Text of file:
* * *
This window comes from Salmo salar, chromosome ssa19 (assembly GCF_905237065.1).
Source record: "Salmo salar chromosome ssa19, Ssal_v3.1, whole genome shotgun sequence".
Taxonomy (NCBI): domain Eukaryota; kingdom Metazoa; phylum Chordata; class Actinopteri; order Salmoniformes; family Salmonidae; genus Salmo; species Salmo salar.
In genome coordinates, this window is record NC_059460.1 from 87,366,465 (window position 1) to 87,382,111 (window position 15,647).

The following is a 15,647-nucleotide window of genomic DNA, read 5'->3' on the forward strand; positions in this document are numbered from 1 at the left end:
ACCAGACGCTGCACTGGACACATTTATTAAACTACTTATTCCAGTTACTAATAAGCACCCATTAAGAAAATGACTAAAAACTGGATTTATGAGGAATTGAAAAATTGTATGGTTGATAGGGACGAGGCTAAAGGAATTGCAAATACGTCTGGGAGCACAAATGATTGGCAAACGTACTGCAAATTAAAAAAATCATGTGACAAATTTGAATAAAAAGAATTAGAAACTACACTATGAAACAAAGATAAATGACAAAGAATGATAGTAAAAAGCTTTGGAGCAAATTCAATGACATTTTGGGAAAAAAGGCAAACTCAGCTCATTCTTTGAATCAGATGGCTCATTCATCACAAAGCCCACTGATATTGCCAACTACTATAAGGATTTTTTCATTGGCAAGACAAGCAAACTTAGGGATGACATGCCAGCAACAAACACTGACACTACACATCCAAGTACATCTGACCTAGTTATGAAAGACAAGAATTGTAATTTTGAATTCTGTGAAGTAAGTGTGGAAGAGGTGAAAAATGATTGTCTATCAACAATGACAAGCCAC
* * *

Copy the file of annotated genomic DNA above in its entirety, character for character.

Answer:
This window comes from Salmo salar, chromosome ssa19 (assembly GCF_905237065.1).
Source record: "Salmo salar chromosome ssa19, Ssal_v3.1, whole genome shotgun sequence".
Taxonomy (NCBI): domain Eukaryota; kingdom Metazoa; phylum Chordata; class Actinopteri; order Salmoniformes; family Salmonidae; genus Salmo; species Salmo salar.
In genome coordinates, this window is record NC_059460.1 from 87,366,465 (window position 1) to 87,382,111 (window position 15,647).

The following is a 15,647-nucleotide window of genomic DNA, read 5'->3' on the forward strand; positions in this document are numbered from 1 at the left end:
ACCAGACGCTGCACTGGACACATTTATTAAACTACTTATTCCAGTTACTAATAAGCACCCATTAAGAAAATGACTAAAAACTGGATTTATGAGGAATTGAAAAATTGTATGGTTGATAGGGACGAGGCTAAAGGAATTGCAAATACGTCTGGGAGCACAAATGATTGGCAAACGTACTGCAAATTAAAAAAATCATGTGACAAATTTGAATAAAAAGAATTAGAAACTACACTATGAAACAAAGATAAATGACAAAGAATGATAGTAAAAAGCTTTGGAGCAAATTCAATGACATTTTGGGAAAAAAGGCAAACTCAGCTCATTCTTTGAATCAGATGGCTCATTCATCACAAAGCCCACTGATATTGCCAACTACTATAAGGATTTTTTCATTGGCAAGACAAGCAAACTTAGGGATGACATGCCAGCAACAAACACTGACACTACACATCCAAGTACATCTGACCTAGTTATGAAAGACAAGAATTGTAATTTTGAATTCTGTGAAGTAAGTGTGGAAGAGGTGAAAAATGATTGTCTATCAACAATGACAAGCCAC